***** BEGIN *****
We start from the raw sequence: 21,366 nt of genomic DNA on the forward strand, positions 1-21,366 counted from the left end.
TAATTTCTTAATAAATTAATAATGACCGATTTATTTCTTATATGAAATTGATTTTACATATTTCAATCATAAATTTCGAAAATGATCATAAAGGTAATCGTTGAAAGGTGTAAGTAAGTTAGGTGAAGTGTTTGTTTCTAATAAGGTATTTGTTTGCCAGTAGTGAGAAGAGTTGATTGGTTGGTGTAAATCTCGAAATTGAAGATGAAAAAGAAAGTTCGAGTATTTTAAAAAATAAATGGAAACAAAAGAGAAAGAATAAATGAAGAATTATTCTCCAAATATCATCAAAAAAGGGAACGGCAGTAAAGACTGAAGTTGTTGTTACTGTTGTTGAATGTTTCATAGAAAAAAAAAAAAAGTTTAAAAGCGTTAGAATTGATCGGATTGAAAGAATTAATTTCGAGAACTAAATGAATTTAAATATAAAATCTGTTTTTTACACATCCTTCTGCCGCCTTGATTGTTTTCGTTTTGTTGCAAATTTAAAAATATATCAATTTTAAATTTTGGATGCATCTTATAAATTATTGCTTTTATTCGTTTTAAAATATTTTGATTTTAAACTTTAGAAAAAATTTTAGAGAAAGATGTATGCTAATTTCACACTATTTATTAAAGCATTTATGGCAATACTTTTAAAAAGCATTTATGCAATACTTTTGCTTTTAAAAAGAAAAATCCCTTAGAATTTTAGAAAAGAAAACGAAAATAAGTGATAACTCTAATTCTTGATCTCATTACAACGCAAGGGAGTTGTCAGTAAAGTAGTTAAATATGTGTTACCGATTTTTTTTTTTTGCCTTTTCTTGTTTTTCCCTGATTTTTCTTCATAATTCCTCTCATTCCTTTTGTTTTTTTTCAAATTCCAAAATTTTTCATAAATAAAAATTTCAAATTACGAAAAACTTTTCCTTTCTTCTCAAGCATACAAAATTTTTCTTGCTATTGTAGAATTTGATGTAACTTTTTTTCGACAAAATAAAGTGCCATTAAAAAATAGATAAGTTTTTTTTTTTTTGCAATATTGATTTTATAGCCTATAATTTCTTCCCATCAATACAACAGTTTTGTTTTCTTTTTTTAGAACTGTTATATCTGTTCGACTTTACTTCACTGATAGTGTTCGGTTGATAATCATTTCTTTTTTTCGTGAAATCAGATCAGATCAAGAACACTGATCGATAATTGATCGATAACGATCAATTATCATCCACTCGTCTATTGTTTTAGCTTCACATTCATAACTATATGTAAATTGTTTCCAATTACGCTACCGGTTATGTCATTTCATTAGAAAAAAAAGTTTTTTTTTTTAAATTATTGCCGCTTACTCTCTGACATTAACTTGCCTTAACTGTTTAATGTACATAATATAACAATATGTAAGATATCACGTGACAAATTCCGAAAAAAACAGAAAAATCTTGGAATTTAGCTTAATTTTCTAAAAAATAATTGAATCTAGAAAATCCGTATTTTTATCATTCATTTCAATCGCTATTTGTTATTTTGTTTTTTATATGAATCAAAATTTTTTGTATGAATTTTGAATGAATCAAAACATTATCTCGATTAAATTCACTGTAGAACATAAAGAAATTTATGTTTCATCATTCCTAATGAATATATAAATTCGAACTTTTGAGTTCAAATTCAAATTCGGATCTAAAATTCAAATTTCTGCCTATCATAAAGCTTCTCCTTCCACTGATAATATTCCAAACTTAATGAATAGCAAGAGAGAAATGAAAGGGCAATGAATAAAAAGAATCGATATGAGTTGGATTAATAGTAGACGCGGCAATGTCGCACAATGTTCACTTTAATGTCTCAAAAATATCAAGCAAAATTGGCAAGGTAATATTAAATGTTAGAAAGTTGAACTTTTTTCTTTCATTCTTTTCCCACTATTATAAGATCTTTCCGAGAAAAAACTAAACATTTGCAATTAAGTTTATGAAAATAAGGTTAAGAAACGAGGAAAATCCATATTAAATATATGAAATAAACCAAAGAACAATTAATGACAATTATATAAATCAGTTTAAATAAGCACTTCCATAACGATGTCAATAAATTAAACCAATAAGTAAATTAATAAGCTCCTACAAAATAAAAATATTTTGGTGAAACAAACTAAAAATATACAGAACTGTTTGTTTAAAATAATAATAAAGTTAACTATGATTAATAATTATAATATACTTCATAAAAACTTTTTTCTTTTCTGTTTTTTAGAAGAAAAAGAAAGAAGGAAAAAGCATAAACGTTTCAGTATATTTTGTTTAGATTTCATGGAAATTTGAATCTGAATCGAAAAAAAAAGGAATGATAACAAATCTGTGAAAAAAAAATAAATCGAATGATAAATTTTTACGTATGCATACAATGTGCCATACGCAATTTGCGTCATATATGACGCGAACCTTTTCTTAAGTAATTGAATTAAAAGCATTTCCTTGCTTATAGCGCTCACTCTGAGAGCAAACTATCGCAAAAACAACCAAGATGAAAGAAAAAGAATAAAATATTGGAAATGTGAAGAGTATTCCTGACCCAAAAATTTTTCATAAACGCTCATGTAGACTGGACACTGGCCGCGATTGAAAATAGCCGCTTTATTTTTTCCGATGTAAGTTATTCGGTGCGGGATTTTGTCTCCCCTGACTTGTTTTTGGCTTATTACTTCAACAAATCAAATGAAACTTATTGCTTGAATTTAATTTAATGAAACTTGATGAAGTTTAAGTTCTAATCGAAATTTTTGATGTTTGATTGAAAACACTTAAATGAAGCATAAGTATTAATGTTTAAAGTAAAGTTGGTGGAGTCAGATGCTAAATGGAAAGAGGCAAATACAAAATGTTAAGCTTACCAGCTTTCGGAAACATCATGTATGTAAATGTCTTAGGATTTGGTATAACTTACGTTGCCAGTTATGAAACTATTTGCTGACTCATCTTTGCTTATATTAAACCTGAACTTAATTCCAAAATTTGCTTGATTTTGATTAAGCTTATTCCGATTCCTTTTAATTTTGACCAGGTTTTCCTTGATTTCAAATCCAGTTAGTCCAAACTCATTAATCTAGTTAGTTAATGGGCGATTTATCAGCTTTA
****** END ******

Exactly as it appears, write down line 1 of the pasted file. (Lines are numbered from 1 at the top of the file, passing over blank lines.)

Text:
We start from the raw sequence: 21,366 nt of genomic DNA on the forward strand, positions 1-21,366 counted from the left end.